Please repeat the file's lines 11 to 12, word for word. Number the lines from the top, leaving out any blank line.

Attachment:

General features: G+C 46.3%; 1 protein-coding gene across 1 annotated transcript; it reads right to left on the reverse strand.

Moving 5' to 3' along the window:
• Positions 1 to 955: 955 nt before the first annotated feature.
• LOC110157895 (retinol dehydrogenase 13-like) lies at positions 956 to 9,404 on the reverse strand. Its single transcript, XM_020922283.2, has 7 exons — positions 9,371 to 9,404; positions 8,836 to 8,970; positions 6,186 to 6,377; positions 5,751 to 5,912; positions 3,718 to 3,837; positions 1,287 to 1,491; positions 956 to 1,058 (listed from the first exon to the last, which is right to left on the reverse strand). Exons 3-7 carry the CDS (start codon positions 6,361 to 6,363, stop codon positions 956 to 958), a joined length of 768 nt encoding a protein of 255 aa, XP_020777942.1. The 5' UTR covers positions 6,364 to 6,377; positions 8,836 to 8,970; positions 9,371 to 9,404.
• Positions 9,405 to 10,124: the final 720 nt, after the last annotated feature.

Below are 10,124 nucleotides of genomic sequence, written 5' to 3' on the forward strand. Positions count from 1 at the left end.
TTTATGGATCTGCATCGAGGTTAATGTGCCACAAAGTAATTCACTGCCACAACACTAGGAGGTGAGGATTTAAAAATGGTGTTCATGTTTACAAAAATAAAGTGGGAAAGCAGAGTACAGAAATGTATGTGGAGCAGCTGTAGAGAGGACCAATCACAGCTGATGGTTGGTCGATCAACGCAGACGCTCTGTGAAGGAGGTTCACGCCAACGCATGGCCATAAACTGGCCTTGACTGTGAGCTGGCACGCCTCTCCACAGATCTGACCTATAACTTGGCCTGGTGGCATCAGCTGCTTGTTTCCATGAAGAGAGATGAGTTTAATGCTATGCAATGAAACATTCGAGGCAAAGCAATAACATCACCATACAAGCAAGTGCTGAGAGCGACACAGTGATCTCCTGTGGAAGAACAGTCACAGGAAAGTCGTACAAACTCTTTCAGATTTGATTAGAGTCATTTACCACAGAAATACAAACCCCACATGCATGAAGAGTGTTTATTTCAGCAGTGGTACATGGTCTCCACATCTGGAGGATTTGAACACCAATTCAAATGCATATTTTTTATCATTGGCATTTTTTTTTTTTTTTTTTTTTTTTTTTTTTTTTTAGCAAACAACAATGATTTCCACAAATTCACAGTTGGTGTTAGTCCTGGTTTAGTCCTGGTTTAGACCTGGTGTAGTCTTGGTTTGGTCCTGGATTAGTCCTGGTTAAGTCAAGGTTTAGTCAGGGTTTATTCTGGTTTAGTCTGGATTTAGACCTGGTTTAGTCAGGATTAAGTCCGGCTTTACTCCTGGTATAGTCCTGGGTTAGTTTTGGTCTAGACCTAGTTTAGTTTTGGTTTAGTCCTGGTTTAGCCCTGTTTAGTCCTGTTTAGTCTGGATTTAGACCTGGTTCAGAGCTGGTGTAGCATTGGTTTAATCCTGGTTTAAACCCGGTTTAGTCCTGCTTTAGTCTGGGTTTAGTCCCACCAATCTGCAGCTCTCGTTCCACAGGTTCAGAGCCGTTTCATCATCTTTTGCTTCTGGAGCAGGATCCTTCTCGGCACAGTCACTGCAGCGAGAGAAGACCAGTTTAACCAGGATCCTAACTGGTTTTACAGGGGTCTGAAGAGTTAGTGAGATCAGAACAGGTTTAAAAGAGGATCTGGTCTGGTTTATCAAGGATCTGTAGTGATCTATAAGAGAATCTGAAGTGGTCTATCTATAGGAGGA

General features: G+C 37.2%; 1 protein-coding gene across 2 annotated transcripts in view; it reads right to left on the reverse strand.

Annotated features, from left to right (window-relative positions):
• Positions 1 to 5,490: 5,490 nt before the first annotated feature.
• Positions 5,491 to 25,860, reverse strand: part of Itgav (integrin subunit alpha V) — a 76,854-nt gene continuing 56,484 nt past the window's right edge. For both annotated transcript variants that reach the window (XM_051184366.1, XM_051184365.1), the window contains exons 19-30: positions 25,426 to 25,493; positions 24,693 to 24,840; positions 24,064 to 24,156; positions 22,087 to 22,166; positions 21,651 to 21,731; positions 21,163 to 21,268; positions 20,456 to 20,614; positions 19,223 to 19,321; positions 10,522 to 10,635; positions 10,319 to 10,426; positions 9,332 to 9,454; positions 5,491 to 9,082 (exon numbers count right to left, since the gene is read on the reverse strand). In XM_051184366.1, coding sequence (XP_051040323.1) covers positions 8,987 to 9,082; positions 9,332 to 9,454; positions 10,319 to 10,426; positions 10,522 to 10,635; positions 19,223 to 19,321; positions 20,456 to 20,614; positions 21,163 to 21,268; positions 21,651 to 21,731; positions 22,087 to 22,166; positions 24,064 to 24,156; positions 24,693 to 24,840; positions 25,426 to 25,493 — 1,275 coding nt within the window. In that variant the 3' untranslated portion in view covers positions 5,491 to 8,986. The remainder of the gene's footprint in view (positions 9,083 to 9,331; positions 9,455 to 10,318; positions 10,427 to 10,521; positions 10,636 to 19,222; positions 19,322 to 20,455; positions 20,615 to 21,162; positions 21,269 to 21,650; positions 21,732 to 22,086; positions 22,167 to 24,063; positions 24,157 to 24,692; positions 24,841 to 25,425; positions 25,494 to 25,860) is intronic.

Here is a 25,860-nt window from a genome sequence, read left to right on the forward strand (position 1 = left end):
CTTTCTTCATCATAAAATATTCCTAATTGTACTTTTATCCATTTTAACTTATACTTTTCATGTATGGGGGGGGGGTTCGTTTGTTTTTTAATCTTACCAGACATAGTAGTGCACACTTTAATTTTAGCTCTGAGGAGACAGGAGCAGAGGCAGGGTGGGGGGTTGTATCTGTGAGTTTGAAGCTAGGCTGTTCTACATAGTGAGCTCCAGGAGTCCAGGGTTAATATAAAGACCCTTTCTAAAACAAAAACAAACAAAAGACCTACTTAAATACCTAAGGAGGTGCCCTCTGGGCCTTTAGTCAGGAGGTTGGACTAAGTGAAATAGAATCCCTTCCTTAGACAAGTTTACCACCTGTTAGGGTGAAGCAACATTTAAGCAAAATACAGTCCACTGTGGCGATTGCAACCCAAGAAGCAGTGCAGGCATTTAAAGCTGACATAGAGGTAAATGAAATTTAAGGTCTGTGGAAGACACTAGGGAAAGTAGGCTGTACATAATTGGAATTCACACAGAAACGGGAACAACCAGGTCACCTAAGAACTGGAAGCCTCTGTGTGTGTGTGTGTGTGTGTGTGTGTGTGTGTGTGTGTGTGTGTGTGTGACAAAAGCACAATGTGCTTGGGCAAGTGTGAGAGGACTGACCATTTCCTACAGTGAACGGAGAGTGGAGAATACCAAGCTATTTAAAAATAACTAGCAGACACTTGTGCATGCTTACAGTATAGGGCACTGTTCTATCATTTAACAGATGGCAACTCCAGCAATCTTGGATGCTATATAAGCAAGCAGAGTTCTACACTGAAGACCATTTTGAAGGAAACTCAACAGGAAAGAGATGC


• Positions 5,491 to 25,860, reverse strand: part of Itgav (integrin subunit alpha V) — a 76,854-nt gene continuing 56,484 nt past the window's right edge. For both annotated transcript variants that reach the window (XM_051184366.1, XM_051184365.1), the window contains exons 19-30: positions 25,426 to 25,493; positions 24,693 to 24,840; positions 24,064 to 24,156; positions 22,087 to 22,166; positions 21,651 to 21,731; positions 21,163 to 21,268; positions 20,456 to 20,614; positions 19,223 to 19,321; positions 10,522 to 10,635; positions 10,319 to 10,426; positions 9,332 to 9,454; positions 5,491 to 9,082 (exon numbers count right to left, since the gene is read on the reverse strand). In XM_051184366.1, coding sequence (XP_051040323.1) covers positions 8,987 to 9,082; positions 9,332 to 9,454; positions 10,319 to 10,426; positions 10,522 to 10,635; positions 19,223 to 19,321; positions 20,456 to 20,614; positions 21,163 to 21,268; positions 21,651 to 21,731; positions 22,087 to 22,166; positions 24,064 to 24,156; positions 24,693 to 24,840; positions 25,426 to 25,493 — 1,275 coding nt within the window. In that variant the 3' untranslated portion in view covers positions 5,491 to 8,986. The remainder of the gene's footprint in view (positions 9,083 to 9,331; positions 9,455 to 10,318; positions 10,427 to 10,521; positions 10,636 to 19,222; positions 19,322 to 20,455; positions 20,615 to 21,162; positions 21,269 to 21,650; positions 21,732 to 22,086; positions 22,167 to 24,063; positions 24,157 to 24,692; positions 24,841 to 25,425; positions 25,494 to 25,860) is intronic.

Here is a 25,860-nt window from a genome sequence, read left to right on the forward strand (position 1 = left end):